O. H. HAGEN, Plaintiff and Respondent, v. Manuel R. SILVA, Rose M. Silva, Vincent Anthony Pine, Mary Anne Pine and San Jose Abstract & Title Insurance Company, a corporation, Defendants and Appellants.
Judgment on a complaint to quiet title having been rendered in favor of plaintiff, defendants husband and wife, who claimed to be holders of a promissory note and of a deed of trust on the property, have appealed. The issue in the case is whether or not full payment of the note was made by plaintiff, and this is to be decided by determining whether the person to whom payments amounting to the entire principal and interest were made, was the agent of defendants for the purpose of receiving these payments.
Plaintiff executed the note and deed of trust on March 30, 1943, to parties named Pine, and exactly one year later the note and deed of trust were assigned to appellants Manuel R. Silva and Rose M. Silva. The note was payable at the office of Wesley L. Pieper Co. One Gladys E. McCormick transacted business under the fictitious name Wesley L. Pieper Co. Plaintiff, who had made a few interest payments earlier, paid several years' interest on the note on January 18, 1950, and on January 20, 1950, he paid the entire principal, both payments being by check made payable to ‘Pieper & Co.’ On January 26, 1950, he made a payment which, by the terms of McCormick's receipt, was to cover interest for the month of January to the 26th, and the fee for recording a reconveyance. Plaintiff was then about eighty-eight years old, was ill, thought he was about to die, and wished to clear up the debt. He made several demands for reconveyance, but was put off by McCormick, who misappropriated the money. It was not until 1953 that plaintiff learned, by his first direct contact with the Silvas, that remittance had not been made to them, and that McCormick had been arrested.
Mrs. Silva bought the note through McCormick, left the note at the Pieper Company, and, as she testified ‘it was to be the pay as it was before.’ She collected interest from time to time from McCormick. She had made loans to other persons through McCormick, but the dates of such loans do not appear.
McCormick became bankrupt, and no payment has been available from the bankruptcy proceedings.
Since one of two innocent parties must suffer, it must be decided whose agent McCormick was.
Almost all of the testimony which would tend to show that McCormick was the agent of defendants for collection was the testimony of Rose M. Silva, under section 2055 of the Code of Civil Procedure, given over objection by her counsel acting as counsel for her husband.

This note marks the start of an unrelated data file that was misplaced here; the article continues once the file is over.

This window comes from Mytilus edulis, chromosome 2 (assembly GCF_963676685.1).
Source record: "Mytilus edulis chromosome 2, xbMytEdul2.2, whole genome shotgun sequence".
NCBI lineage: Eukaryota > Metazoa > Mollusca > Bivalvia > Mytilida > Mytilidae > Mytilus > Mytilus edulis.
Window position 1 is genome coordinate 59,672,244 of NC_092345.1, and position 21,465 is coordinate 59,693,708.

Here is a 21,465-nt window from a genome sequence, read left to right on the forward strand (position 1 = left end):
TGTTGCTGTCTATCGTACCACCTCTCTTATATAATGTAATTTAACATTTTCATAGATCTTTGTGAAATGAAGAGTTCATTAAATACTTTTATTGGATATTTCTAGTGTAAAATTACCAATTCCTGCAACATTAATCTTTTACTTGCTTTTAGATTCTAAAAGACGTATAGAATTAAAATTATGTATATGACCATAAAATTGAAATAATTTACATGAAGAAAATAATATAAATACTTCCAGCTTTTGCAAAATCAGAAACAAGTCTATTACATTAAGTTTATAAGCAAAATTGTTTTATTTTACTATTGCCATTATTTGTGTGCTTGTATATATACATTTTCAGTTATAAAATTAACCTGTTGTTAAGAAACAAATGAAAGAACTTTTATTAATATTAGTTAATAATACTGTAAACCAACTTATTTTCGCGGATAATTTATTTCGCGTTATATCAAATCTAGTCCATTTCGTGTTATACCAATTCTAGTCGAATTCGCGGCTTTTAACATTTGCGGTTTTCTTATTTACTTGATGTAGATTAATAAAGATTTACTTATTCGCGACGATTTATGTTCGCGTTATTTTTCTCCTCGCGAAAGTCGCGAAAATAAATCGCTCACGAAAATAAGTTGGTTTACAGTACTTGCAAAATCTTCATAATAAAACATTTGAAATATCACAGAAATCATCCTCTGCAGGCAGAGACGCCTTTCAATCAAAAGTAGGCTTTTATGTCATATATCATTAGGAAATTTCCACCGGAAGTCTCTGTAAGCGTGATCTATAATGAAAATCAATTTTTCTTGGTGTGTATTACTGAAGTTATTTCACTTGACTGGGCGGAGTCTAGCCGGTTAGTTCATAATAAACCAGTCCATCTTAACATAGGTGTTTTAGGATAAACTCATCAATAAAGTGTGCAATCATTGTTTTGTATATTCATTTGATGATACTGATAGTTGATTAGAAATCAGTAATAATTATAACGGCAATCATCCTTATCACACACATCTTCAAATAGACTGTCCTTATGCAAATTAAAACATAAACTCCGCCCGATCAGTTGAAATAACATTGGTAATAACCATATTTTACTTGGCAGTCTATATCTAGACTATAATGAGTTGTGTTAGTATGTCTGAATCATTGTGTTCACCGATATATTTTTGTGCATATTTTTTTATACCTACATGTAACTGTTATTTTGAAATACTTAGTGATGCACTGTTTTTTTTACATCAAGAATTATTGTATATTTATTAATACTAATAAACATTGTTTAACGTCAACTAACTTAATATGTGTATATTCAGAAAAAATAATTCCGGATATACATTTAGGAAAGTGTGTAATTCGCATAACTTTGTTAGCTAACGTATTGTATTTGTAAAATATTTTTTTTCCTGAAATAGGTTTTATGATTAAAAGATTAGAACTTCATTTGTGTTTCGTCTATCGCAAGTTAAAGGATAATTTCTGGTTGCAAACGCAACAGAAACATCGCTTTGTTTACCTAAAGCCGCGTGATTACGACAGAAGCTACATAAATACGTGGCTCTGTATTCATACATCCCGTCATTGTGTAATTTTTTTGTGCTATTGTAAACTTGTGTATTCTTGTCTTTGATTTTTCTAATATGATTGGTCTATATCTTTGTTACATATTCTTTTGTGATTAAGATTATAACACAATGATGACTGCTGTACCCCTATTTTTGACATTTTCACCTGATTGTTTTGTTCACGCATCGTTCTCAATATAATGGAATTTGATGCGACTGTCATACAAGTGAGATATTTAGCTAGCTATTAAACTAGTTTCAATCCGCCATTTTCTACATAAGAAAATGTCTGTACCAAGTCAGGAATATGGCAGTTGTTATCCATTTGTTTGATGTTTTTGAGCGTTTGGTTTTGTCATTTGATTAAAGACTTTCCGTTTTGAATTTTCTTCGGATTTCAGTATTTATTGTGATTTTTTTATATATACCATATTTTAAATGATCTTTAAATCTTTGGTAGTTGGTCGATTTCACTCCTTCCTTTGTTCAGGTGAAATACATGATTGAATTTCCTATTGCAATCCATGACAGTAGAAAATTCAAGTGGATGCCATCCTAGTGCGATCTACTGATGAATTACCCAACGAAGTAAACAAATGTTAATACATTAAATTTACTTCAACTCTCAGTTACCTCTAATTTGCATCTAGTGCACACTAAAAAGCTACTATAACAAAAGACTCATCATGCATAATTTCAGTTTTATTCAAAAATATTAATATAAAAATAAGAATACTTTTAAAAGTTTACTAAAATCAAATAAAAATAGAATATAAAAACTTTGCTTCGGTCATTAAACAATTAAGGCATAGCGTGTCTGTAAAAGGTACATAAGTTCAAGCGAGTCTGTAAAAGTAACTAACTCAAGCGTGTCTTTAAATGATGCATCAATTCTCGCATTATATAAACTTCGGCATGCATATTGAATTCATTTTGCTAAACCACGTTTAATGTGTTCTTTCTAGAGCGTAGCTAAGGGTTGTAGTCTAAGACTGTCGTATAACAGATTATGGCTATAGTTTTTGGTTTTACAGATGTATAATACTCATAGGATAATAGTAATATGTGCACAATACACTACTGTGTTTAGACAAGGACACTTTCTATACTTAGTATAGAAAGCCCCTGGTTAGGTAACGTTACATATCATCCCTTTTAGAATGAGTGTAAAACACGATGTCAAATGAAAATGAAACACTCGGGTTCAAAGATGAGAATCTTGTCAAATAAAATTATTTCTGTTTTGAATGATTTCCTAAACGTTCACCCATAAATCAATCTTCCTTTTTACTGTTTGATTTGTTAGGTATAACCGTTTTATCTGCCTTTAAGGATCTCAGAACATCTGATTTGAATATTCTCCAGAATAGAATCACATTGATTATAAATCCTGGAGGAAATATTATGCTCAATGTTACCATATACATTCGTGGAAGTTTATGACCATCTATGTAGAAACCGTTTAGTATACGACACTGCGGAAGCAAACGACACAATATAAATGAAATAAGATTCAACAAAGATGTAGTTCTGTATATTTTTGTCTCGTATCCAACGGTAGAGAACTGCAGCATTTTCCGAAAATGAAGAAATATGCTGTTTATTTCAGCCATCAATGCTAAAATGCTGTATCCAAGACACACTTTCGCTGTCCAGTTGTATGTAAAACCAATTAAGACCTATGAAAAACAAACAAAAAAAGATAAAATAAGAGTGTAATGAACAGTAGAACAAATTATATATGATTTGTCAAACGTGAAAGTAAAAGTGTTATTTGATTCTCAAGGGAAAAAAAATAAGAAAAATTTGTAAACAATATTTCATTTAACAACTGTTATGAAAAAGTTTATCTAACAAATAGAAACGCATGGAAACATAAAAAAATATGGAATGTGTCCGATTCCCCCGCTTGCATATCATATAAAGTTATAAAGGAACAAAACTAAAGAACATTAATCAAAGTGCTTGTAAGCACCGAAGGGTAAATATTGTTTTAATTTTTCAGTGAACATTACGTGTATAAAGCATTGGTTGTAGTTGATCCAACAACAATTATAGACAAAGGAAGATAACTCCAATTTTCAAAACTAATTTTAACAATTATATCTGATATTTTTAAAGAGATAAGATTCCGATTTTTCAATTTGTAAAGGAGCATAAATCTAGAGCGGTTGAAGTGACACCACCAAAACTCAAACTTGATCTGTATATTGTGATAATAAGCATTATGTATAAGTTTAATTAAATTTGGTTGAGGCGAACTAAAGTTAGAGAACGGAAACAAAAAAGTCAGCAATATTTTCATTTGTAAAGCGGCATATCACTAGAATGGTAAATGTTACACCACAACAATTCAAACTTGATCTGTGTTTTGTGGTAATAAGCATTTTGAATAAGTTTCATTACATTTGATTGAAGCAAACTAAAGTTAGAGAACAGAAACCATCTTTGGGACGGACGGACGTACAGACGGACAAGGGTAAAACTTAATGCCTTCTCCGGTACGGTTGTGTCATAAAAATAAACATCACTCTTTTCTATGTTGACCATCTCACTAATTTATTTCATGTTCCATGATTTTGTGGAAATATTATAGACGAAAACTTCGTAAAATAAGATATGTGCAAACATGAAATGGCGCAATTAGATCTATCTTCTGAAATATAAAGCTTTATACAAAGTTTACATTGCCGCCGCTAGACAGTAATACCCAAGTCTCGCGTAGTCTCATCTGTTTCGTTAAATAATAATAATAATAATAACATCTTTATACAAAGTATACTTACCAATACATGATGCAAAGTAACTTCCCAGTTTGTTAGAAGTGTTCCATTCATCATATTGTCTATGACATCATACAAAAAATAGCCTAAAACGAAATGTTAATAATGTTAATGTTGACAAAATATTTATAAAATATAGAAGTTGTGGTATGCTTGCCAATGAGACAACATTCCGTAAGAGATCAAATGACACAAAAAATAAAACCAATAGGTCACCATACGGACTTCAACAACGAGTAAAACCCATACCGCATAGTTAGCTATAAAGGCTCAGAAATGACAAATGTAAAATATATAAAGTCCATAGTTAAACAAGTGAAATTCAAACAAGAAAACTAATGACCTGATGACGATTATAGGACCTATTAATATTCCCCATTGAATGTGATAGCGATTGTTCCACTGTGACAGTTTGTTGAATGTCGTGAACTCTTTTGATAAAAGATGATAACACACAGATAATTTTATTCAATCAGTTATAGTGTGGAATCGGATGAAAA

Appellants argue that appellant husband's objection to the admissibility of this testimony should have been sustained under section 1881, subdivision 1, of the Code of Civil Procedure, which provides, among other things, that a wife cannot be examined for or against her husband without his consent.
Husband and wife were defendants in the cause and, in answer to the complaint, alleged that they owned the note, that it was unpaid, and that they held the deed of trust.
In cases where one spouse alone is plaintiff or defendant, since necessarily the evidence sought to be introduced from the other spouse must be for or against the marital partner, it must be excluded. Marple v. Jackson, 184 Cal. 411, 193 P. 940.
When both spouses are parties defendant, but one of them has disclaimed (either expressly or virtually) any interest in property, the spouse disclaiming becomes a nominal, not a real party in interest, and cannot invoke the prohibition of section 1881, subdivision 1. Johnston v. St. Sure, 50 Cal.App. 735, 195 P. 947; Schwartz v. Brandon, 97 Cal.App. 30, 275 P. 448; Sylvester v. Kirkpatrick, 79 Cal.App.2d 443, 180 P.2d 36.
It has been held that where husband and wife are parties plaintiff, the testimony of either may be given without the consent of the other, on the ground of waiver of the incompetency. In re Strand, 123 Cal.App. 170, 11 P.2d 89.